UPDATED 13:42 EDT / FEBRUARY 16 2018


Intel’s new silicon-based qubits could help make quantum computing a reality

Intel Corp. and Dutch research institute QuTech have invented a silicon-based quantum chip that could take the industry effort to move beyond classical computing in an entirely new direction.

The unit, which was unveiled on Wednesday, is based on so-called spin qubits. These are special transistors controlled by microwave pulses that each keep information on a single electron. The data value stored inside is determined by the direction of the particle’s spin, hence the name.

Spin qubits are based on the same basic principle as the superconducting variety used in Intel’s more advanced quantum chips. In contrast with a regular bit that can only be set to 1 or 0, a qubit has three possible states. This can add up massively across an entire machine, to the point where future quantum computers may possess the ability to perform certain operations many orders of magnitude faster than classical computers.

But there are numerous logistical issues holding back the technology. Many of them are the direct result of existing quantum chips’ reliance on superconducting materials, which doesn’t pose as big a challenge with Intel’s new silicon-based design.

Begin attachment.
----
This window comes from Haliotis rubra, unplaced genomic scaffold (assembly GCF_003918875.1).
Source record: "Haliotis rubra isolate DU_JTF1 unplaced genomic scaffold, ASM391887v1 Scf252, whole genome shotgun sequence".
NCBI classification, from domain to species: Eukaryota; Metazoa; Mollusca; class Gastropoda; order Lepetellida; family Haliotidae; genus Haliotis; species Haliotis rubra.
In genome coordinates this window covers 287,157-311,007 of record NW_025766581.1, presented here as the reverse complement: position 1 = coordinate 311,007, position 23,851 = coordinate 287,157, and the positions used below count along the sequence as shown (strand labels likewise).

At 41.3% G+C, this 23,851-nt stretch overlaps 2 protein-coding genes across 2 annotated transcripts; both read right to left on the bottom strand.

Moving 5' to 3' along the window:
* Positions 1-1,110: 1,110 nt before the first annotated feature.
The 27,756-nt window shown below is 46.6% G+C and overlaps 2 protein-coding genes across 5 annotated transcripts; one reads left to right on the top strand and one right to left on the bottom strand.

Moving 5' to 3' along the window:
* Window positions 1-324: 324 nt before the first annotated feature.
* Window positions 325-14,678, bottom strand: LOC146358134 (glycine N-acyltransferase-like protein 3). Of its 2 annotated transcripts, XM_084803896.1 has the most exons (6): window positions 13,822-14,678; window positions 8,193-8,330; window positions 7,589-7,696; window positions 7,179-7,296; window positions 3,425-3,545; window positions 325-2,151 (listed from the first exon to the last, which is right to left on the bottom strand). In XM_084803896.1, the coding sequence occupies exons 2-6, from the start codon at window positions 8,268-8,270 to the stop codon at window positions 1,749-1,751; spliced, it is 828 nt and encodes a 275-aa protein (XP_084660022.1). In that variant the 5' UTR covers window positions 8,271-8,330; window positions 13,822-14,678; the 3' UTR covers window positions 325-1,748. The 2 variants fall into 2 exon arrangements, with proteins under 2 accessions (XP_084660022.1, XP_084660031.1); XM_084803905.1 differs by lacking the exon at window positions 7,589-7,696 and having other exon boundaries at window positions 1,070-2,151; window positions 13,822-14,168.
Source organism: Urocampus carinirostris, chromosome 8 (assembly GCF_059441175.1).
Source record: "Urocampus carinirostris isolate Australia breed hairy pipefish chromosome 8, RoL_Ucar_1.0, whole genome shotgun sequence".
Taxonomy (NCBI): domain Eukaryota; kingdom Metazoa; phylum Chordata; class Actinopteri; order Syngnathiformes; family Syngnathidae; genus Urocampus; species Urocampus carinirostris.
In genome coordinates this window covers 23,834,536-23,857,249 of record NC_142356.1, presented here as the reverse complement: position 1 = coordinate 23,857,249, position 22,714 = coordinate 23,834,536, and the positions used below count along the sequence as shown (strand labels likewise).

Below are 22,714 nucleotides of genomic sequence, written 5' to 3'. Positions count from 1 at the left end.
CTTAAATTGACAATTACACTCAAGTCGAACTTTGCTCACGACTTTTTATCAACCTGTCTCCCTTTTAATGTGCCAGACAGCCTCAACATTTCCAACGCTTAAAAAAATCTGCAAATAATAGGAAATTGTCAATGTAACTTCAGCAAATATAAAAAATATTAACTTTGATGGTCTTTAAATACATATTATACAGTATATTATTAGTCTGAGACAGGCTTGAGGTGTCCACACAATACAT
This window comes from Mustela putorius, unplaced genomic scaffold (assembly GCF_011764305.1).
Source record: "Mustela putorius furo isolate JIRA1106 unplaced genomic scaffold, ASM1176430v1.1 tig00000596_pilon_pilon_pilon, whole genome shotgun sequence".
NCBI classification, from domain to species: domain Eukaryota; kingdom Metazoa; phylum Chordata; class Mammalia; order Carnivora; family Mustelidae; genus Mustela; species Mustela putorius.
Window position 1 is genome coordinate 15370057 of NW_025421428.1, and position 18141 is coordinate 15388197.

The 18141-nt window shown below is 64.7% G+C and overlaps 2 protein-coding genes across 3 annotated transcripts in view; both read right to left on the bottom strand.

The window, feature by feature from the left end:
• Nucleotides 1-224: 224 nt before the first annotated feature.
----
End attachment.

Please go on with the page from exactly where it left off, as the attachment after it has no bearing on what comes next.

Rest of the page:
One of the areas where that makes the biggest difference is reliability. Superconducting qubits are highly delicate and must be kept at near absolute zero temperature to avoid corrupting the data inside, which requires a great deal of complex cooling equipment. Intel said its silicon spin qubits, in contrast, can operate at temperatures up to 50 times higher. That could pave the way for a major reduction in the amount of supporting hardware required for a working chip.  

According to Intel, spin qubits’  lower cooling requirements, durability and certain other traits can potentially make it easier to build large quantum computers capable of outperforming current hardware. The fact that the technology is based on silicon just like conventional computer chips is an advantage as well from a manufacturing standpoint.

Of course, there’s a long way to go before any benefits that may be offered by the new architecture can be realized. The prototype chip unveiled on Wednesday contained a mere two qubits, which was just enough to execute a couple of quantum algorithms.

Yet although it may be at an early stage, Intel seems to have high hopes for the technology. Within a couple months, the company plans to start producing “many” chip wafers based on the design per week that will each pack thousands of small spin qubit arrays.

Image: Intel

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